Photo taken by photographer, Kate Cooke, Inspire Photography, Wellington, NZ
Whāia te iti kahurangi ki te tūohu koe me he maunga teitei
Seek the treasure you value most dearly: if you bow your head, let it be to a lofty mountain
I am Kay McKenzie Cooke, the daughter of the late Donald Patrick McKenzie and the late Shirley Alison McKenzie (nee Lee) and the oldest of their seven children.
Through my mother’s line, I am tangata whenua and of Scottish and English descent.
Through my father’s line, I am of Scottish and Irish descent.
Ko Takatimu te maunga. Ko Waiau te awa. Ko Takatimu te waka. Ko MoiToiToi, Ko Timu (Ngati Kahungunu) toku tipuna, Ko Kai Tahu, toku iwi, Ko Kati Mamoe, toku iwi, Ko Te Runanga o Waihopai, Oraka Aparima, Hokonui Runanga toku marae, No Otepoti ahau, Ko Donald Patrick McKenzie raua, Ko Shirley Alison McKenzie (nee Lee) oku matua Ko Kay Frances McKenzie Cooke toku ingoa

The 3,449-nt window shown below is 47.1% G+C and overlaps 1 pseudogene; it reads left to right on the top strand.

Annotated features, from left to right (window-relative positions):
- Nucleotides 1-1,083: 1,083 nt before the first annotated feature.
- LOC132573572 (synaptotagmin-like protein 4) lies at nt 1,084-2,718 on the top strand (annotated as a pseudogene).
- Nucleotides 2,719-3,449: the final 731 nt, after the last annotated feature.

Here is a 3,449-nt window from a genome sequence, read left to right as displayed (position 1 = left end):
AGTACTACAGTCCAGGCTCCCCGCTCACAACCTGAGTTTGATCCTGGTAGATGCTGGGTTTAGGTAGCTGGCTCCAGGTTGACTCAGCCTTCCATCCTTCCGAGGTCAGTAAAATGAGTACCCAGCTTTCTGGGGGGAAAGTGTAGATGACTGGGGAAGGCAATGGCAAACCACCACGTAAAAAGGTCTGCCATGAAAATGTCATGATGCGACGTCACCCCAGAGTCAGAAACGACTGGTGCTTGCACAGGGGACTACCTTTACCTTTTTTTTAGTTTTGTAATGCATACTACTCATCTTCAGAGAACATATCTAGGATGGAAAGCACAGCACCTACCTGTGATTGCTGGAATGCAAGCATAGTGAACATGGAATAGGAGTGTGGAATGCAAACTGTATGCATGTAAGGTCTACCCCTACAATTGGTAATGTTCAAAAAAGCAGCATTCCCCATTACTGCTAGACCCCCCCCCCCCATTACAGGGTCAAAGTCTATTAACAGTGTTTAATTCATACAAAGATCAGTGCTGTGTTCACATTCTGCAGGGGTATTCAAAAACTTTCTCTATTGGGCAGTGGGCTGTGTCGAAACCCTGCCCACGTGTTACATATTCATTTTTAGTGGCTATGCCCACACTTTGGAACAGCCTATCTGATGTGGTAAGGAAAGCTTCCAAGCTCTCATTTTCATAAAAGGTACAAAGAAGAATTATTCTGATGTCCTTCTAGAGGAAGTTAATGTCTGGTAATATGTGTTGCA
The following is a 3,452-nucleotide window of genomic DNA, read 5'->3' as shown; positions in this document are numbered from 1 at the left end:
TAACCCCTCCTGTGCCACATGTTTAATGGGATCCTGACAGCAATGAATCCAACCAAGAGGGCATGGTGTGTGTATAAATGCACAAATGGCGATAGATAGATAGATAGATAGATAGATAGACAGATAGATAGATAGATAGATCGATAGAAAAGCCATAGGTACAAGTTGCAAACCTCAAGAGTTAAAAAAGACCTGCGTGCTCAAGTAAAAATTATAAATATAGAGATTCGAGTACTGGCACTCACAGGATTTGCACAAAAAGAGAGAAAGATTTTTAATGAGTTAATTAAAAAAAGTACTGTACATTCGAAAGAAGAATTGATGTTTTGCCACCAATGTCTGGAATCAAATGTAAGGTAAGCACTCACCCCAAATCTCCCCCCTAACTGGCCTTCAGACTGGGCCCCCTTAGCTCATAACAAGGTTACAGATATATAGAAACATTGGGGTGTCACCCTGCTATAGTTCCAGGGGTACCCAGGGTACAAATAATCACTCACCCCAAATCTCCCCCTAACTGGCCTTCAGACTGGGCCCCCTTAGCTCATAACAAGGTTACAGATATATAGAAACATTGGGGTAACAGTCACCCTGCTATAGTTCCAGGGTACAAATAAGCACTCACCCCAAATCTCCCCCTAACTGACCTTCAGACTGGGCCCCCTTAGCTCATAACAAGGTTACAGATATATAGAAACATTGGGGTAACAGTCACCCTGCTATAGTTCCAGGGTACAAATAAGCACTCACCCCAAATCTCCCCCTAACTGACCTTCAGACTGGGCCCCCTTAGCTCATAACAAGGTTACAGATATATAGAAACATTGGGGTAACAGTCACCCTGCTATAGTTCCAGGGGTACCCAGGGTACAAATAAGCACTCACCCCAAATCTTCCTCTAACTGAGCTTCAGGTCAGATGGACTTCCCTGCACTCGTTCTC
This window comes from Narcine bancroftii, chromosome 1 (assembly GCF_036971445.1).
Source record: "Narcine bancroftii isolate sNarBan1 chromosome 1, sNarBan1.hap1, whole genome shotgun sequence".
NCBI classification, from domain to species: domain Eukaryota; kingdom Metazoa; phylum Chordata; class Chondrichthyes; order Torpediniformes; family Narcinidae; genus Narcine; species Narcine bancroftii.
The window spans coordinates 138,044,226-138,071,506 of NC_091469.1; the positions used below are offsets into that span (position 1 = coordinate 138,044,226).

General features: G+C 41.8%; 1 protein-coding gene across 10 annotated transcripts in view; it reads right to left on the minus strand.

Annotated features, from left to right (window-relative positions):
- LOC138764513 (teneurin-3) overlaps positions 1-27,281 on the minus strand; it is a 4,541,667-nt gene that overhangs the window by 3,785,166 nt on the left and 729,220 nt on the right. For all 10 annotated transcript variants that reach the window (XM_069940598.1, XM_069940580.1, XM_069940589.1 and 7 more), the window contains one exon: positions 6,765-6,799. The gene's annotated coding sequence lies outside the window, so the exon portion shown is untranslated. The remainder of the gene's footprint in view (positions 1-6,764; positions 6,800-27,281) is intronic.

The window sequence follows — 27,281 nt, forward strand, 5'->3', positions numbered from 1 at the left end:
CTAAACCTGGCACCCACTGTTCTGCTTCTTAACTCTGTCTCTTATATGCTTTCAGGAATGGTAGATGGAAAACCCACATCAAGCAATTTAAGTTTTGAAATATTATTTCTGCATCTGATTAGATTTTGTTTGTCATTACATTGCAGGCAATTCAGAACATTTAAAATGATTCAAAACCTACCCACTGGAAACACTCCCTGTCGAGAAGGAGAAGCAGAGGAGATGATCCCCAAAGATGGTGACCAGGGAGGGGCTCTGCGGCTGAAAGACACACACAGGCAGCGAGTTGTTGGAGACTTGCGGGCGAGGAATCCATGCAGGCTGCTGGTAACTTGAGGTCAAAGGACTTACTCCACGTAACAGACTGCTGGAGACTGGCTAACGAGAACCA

My maunga / mountain, the Takitimu range, my awa / river is the Waiau, Southland, my ancestors are Moitoitoi (Kati Mamoe, Kai tahu) and Timu (Ngati kahungunu). The maraes I affiliate to are Waihopai, Aparima and Hokonui.
I live in Dunedin with my husband Robert. Our children are now adults with families of their own. We are grandparents to eight grandchildren.
I spent my formative years in the small seaside town of Orepuki, located on the south-western coast of the South Island of New Zealand. Here I was introduced to wild weather and the craft of writing; my mother encouraging me from an early age to write a weekly poem or short story for the children’s page of the ‘Southland Times’. I was also an avid reader. I feasted on a plethora of Enid Blyton and fairy tales but ‘Anne of Green Gables’ by LM Montgomery always remained my favourite book and became something of a touchstone.